In the presidential election of 1960, eighty percent of Catholics
voted for fellow Catholic, John F. Kennedy, over his Protestant
rival, Richard Nixon. The concerns, in 1960, were about Senator
Kennedy being too Catholic, about Rome having too much influence
at 1600 Pennsylvania Avenue. More than forty years later, Senator
John F. Kerry, another Catholic presidential candidate, finds
himself in almost the exact opposite predicament. A mid-September
Pew Institute poll has 42% of Catholics in support of Kerry
and 49% in support of his opponent, George W. Bush. No one in
the public is concerned about Senator Kerry being too Catholic,
but many are truly concerned that he is not Catholic enough.
What has caused this change in the Catholic vote? The answer
lies in a combination of factors, among them the changing socioeconomic
status of Catholics in the United States, the changing demographics
of U.S. Catholics, and the Church’s re-prioritizing of
its political platform. These factors have led Catholics from
being a bulwark of the Democratic Party to a group of voters
highly sought by both parties.
In 1960, the Catholic population in the United States remained
largely marginalized in society. Many Catholics still considered
themselves the victims of job and ethnic discrimination and,
eschewed by the mainstream of U.S. culture, these Catholics
found support in each other, leading to the formation of a strong
Catholic identity. When they saw Senator Kennedy on the campaign
trail, they saw him as “one of their own,” especially
since, at that time, no Catholic had been elected President.
Electing Kennedy, in essence, placed him on a pedestal and,
by the extension of their common Catholic identity, raised all
Catholics onto that same pedestal.
But now Catholics are the mainstream, or at least part of it.
They have reached economic parity with Protestants and, through
figures such as President John F. Kennedy, have arguably reached
social parity. The job discrimination and ethnic discrimination
experienced by their grandfathers and their great-grandfathers
is something far removed from most Catholics today. Catholics
for a Free Choice conducted a survey that found that, on a range
of social issues, “Catholic voters are more likely to
stand with other Americans than with the U.S. Catholic bishops
and the Vatican.” They see themselves more as Americans
than as Catholics—meaning Senator Kerry cannot use appeals
to some unique Catholic commonality in his attempts to win the
Catholic vote. Catholic voters do not see Senator Kerry as “one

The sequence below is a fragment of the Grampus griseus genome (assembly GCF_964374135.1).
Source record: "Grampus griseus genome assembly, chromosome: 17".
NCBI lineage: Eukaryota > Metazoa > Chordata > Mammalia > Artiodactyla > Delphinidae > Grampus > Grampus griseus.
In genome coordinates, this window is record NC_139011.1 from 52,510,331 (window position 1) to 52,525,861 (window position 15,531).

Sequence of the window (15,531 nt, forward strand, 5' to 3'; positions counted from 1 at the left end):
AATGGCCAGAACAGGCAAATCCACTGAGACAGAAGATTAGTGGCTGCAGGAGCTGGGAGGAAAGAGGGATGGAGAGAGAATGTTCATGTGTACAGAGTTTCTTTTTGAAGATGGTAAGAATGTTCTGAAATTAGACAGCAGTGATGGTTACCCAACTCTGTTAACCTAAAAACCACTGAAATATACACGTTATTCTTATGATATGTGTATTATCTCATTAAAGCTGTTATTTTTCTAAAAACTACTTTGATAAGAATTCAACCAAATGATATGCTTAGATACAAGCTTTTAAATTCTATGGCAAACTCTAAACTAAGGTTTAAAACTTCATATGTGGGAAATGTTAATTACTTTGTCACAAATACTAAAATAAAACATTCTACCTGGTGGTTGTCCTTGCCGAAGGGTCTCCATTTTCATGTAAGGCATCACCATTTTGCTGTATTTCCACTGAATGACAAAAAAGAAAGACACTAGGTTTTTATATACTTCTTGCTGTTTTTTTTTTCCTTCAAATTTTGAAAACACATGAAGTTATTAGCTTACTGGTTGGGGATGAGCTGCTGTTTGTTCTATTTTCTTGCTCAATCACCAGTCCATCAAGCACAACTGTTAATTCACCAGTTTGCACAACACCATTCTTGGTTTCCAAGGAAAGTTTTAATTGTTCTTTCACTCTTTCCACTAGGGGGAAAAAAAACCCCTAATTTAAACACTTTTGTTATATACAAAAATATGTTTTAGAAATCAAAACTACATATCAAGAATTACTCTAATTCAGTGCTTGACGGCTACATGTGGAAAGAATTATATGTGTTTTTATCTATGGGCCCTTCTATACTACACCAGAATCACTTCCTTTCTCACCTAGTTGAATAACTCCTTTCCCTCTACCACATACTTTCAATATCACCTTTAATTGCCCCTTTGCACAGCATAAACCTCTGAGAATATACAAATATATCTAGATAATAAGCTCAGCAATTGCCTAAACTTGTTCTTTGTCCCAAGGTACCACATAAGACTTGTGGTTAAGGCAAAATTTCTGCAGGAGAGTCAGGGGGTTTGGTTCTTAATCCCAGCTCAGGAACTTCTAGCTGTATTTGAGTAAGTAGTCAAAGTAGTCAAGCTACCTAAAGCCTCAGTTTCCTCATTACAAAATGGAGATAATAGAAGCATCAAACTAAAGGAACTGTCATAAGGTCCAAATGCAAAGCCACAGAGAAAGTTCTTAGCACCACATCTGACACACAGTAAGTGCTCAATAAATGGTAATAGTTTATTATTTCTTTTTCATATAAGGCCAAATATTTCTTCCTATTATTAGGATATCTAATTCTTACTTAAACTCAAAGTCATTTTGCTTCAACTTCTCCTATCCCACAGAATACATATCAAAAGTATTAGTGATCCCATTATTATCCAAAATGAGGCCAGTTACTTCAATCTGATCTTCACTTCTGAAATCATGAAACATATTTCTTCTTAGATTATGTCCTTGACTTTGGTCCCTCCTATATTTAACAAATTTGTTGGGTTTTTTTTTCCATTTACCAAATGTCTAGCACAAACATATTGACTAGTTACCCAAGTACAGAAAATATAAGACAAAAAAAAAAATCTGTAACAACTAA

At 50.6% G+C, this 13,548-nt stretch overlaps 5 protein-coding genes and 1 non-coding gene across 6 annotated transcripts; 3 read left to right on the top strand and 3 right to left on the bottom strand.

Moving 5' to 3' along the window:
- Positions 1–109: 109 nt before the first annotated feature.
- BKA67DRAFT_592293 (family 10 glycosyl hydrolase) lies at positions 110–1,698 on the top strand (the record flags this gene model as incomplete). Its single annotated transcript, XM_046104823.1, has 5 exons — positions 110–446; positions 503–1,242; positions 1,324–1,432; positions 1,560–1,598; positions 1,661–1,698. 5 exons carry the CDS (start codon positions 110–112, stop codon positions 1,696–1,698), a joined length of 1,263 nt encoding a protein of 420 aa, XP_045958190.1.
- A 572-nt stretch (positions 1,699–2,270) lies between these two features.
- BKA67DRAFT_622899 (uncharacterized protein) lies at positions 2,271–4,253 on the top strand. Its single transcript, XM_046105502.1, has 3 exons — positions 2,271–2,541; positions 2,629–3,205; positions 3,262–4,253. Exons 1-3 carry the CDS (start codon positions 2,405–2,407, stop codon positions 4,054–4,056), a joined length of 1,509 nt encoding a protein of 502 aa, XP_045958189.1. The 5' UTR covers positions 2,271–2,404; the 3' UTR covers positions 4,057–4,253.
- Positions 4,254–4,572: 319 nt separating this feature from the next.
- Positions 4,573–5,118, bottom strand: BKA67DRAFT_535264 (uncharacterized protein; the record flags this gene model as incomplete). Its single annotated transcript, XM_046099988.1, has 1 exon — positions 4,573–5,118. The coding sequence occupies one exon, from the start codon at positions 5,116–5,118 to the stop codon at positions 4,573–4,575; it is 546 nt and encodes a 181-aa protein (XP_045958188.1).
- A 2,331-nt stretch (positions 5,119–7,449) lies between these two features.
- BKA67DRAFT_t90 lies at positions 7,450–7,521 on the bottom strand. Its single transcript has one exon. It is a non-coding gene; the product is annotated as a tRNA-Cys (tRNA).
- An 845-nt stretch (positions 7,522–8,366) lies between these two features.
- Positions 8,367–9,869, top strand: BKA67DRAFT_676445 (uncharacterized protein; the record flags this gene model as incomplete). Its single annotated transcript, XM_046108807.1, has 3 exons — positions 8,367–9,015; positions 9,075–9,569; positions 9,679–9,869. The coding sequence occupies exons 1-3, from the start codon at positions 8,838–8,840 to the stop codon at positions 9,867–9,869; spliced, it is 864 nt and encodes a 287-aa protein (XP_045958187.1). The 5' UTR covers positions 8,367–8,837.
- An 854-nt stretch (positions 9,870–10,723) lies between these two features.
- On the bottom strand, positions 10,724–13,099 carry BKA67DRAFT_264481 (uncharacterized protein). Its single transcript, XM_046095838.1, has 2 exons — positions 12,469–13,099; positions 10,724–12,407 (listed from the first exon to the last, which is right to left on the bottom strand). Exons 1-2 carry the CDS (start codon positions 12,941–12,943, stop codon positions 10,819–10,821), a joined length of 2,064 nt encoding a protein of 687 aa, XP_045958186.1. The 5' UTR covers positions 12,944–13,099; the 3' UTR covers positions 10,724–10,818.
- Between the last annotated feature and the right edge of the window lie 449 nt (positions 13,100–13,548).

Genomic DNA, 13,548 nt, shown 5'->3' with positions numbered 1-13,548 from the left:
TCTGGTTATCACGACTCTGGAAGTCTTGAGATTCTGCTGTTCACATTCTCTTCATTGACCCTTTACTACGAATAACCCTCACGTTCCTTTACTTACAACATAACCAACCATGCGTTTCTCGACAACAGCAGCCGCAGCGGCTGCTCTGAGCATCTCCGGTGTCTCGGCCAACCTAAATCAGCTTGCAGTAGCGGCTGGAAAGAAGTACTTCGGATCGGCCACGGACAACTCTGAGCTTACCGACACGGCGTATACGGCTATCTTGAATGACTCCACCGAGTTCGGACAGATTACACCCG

of their own.”
In addition to the changing socioeconomic status of U.S. Catholics,
there is a sizeable change in the demographic makeup of U.S.
Catholics. In 1960, the Catholic population was far more homogenous
than as it currently exists. The Catholic population consisted
almost entirely of immigrants of European descent, whether the
country of origin was Ireland, Poland, or France, for example.
In 2004, however, Hispanics constitute the fastest-growing portion
of the Catholic Church. The lack of a Catholic identity is influenced
by not only the growing socioeconomic equality of Catholics,
but also by the ethnic division amongst themselves.
The elites of the Catholic Church, too, have undergone changes
in the past forty years, particularly, in regards to their political
platform. In truth, the Catholic leadership is progressive on
many issues, such as nuclear proliferation, war, and aid to
the needy. In the past, these were the issues that the Catholic
leadership highlighted, giving the Catholic Church and the Catholic
population a seemingly more progressive ideology. As progressive
as the leadership is on these issues, it is almost as equally
conservative on other issues, namely abortion and same-sex marriage.
Because the leadership has re-prioritized these issues into
their main causes, the Catholic Church and the Catholic population
seem to bear a more conservative ideology. JFK, for example,
never had to state his positions on same-sex marriage or abortion
because they were not on the political agenda. He did not have
to address his conflict between his liberal positions and the
conservative ones of his faith, because his faith had not yet
brought those conflicts to the fore.
While Senator Kerry may share the same faith and the same
initials as Senator Kennedy, he does not share the socio-cultural
religious context in which Senator Kennedy lived. Catholic America
in 1960 is not Catholic America in 2004. While President Bush
lost the Catholic vote narrowly in 2000 (53% to 46%) and seems
poised to contend vigorously for it in 2004, it is important
to note that with the meteoric rise in Hispanic Catholics, largely
Democratic voters, Senator Kerry does stand a solid chance of
winning the Catholic vote come November. That is, if there is
such a thing as a “Catholic vote,” after all.
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